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Should The Angels Trade Shohei Ohtani?

With the Angels floundering as the MLB Trade Deadline approaches, Cam takes a look at the prospect of a Shohei Ohtani trade; where he might go and what it would cost in return.

ARLINGTON, TEXAS - JUNE 12: Shohei Ohtani #17 of the Los Angeles Angels watches his home run in the seventh inning against the Texas Rangers at Globe Life Field on June 12, 2023 in Arlington, Texas. (Photo by Tim Heitman/Getty Images)

This season started so promising for the Los Angeles Angels. They seemed to bulk up their rotation behind Shohei Ohtani, as well as their bullpen. Mike Trout was entering the season healthy, as well as Anthony Rendon. They signed Brandon Drury in the offseason and had top catching prospect Logan O’Hoppe on the team ahead of schedule.

But O’Hoppe sustained an injury early in the season, and Rendon has been in and out of the lineup all year. And now Trout has his annual injury … this time, a broken bone in his wrist. The team is spiraling entering the All-Star Game. They find themselves one game below .500 and 4.5 games and four teams behind the last wild card spot.

Ohtani is going to be a free agent at the end of the year in what is looking like another non-playoff season for the Angels. Could they actually trade him before the trade deadline in less than a month? More importantly, should they? Both are such difficult questions, but let’s analyze them.

They certainly could trade him, but to whom? Whoever they trade him to will have to be in the playoff race. There are plenty of teams who qualify if that’s the only criteria. But within that grouping of teams, which teams are looking at Ohtani as a pure rental, and which view him as a possible long-term piece that they can re-sign?

For teams like the Rays or Guardians, Ohtani would be a pure rental. I don’t think teams like that would be willing to pay the trade price for just a few months of Ohtani. So that leaves teams who are in the playoff race AND have a realistic chance of signing him to a long-term extension as possible suitors in an Ohtani trade.

I think only two teams fit that mold: the Yankees and the Dodgers. They each have the money to be in on any free agent, and both are in the playoff race. However, the Yankees are currently in a wild card spot and seven games behind the Rays for the division. Would they give up the draft capital to acquire Ohtani in a season where they will not realistically be winning their division or fighting for a bye? GM Brian Cashman hasn’t been overly bold around the trade deadline, and this would be the dictionary definition of bold, so I think no.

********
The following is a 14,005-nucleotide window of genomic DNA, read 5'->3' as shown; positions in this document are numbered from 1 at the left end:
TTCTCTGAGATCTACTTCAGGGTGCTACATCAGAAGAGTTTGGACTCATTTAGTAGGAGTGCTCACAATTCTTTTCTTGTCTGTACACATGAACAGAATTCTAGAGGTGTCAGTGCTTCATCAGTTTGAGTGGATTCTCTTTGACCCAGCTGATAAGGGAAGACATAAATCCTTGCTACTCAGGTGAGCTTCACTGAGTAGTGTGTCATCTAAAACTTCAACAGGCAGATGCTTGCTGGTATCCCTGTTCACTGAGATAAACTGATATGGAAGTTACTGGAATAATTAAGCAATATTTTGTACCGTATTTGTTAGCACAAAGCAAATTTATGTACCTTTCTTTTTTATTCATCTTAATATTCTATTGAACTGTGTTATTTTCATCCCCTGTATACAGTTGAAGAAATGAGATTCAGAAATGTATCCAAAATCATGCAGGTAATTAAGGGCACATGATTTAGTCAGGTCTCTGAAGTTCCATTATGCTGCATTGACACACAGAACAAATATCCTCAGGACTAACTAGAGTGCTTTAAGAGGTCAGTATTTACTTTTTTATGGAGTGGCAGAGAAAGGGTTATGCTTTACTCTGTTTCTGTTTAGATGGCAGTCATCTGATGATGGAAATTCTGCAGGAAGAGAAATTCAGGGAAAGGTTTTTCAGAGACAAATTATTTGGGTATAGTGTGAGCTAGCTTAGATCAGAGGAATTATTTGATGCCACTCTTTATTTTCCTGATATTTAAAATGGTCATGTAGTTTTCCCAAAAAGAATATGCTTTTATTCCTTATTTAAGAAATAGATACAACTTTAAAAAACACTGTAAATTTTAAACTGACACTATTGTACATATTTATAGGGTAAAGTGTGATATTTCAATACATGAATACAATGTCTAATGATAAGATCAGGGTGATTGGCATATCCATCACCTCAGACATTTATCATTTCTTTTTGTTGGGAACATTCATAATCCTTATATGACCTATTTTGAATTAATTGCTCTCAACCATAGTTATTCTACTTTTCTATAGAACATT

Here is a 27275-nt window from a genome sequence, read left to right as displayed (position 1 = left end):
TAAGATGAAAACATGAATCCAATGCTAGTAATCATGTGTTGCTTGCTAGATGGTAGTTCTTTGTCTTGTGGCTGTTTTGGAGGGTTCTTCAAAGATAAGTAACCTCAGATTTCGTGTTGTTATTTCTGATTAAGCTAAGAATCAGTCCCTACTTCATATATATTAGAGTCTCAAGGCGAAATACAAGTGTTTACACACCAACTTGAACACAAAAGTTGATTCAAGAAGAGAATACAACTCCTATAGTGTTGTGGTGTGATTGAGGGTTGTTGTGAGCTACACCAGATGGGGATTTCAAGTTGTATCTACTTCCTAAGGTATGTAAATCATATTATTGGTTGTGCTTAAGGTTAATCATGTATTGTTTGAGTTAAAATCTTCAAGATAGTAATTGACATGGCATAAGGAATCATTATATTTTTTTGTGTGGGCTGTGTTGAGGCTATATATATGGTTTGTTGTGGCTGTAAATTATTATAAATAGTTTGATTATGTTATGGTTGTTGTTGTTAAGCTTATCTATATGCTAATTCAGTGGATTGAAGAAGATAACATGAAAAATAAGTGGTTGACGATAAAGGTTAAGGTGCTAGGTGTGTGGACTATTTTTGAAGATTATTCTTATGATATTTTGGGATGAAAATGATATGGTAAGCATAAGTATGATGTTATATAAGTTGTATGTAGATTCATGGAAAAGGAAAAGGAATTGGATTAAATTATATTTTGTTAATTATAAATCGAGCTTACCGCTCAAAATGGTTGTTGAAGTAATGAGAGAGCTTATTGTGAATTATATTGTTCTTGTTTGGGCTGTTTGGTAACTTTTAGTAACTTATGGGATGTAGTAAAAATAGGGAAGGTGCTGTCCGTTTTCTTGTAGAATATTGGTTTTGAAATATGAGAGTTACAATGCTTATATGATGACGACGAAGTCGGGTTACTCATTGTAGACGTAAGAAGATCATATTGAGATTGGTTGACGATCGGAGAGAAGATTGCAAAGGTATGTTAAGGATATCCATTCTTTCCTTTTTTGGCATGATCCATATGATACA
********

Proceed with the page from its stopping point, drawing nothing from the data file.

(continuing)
So that just leaves the Dodgers. Aside from asking if the Angels could trade Ohtani, I also asked if they should. I’d say the answer to each question is yes … but could and should they trade him to their cross-town rival? When two teams are each vying for the front page of their local newspaper, trading away the Babe Ruth of this generation is a tough thing to do. It took the Boston Red Sox 86 years to overcome trading Ruth to the Yankees. Would the Angels be cursed for trading Ohtani to the Dodgers? At this stage of the game, does it really matter? The Angels aren’t winning now, anyway. With Ohtani’s contract expiring, they should take what they can get, even if it comes from their LA neighbors.

The next question is, what would Ohtani cost the Dodgers in a trade? In looking at their team, it appears the Dodgers are already gearing up for a major run at Ohtani in the free-agent market. They have cleared the decks and only have $75M on their payroll entering next season, with a ton of expiring contracts coming off the books. Jason Heyward, Julio Urías, Noah Syndergaard, David Peralta and Clayton Kershaw are all set to be free agents … although Kershaw will most likely sign another one-year $20M deal. The Dodgers’ current DH, J.D. Martinez, is also coming off the books, a further signal that the Dodgers are attempting to put themselves in a position to acquire Ohtani, no matter what. Acquiring him now would give them a three-month head start to negotiate with him, which is a HUGE advantage.

Any deal for Ohtani would most likely need to feature some major league talent as well as a slew of prospects. A trade including pitchers Tony Gonsolin and Brusdar Graterol, who are each under the Dodgers’ control through 2027, seems logical. On the prospect side, the Dodgers would have to give up players like outfielder Andy Pages (their No. 6 prospect), infielder Jorbit Vivas (No. 13) and pitcher Nick Frasso (No. 9) … if not more.

Part of the deal could also include a swap of Max Muncy, who has another year left on his deal, with Anthony Rendon and his remaining $114M. This would free up a ton of salary for the Angels; even if they split the cost, it would save them $57M. The Dodgers have a history of doing this. When they acquired Mookie Betts from the Red Sox, they also took on David Price’s lousy contract in the deal.

I think the Angels could and should trade Ohtani. And as much as it may kill Angels fans to see him go, especially to their NL counterparts in the Dodgers, it’s the most logical, and in many ways, the only, landing spot for him. If you roster Ohtani in your AL-Only fantasy league, as I do, you’re praying this doesn’t happen. But at this point, I’d be shocked if it doesn’t.